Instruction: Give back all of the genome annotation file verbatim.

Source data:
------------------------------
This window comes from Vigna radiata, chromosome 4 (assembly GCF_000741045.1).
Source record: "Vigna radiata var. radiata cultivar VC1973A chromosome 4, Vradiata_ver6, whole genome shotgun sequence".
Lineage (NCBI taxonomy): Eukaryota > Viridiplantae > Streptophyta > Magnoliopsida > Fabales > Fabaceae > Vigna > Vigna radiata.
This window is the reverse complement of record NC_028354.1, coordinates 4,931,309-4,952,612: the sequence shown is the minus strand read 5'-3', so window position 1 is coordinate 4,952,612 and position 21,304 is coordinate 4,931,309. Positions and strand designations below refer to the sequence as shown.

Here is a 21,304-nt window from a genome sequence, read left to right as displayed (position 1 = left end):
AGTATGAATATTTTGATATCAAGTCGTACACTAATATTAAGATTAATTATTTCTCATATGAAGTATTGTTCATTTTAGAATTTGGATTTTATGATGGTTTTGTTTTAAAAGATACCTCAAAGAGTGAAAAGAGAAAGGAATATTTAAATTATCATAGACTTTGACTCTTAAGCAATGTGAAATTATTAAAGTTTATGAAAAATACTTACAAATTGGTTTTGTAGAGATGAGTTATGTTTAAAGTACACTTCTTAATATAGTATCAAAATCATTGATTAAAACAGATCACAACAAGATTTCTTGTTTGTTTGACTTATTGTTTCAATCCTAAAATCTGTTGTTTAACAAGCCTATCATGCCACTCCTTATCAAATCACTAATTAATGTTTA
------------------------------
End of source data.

This window comes from Vigna radiata, chromosome 4 (assembly GCF_000741045.1).
Source record: "Vigna radiata var. radiata cultivar VC1973A chromosome 4, Vradiata_ver6, whole genome shotgun sequence".
Lineage (NCBI taxonomy): Eukaryota > Viridiplantae > Streptophyta > Magnoliopsida > Fabales > Fabaceae > Vigna > Vigna radiata.
This window is the reverse complement of record NC_028354.1, coordinates 4,931,309-4,952,612: the sequence shown is the minus strand read 5'-3', so window position 1 is coordinate 4,952,612 and position 21,304 is coordinate 4,931,309. Positions and strand designations below refer to the sequence as shown.

Here is a 21,304-nt window from a genome sequence, read left to right as displayed (position 1 = left end):
AGTATGAATATTTTGATATCAAGTCGTACACTAATATTAAGATTAATTATTTCTCATATGAAGTATTGTTCATTTTAGAATTTGGATTTTATGATGGTTTTGTTTTAAAAGATACCTCAAAGAGTGAAAAGAGAAAGGAATATTTAAATTATCATAGACTTTGACTCTTAAGCAATGTGAAATTATTAAAGTTTATGAAAAATACTTACAAATTGGTTTTGTAGAGATGAGTTATGTTTAAAGTACACTTCTTAATATAGTATCAAAATCATTGATTAAAACAGATCACAACAAGATTTCTTGTTTGTTTGACTTATTGTTTCAATCCTAAAATCTGTTGTTTAACAAGCCTATCATGCCACTCCTTATCAAATCACTAATTAATGTTTA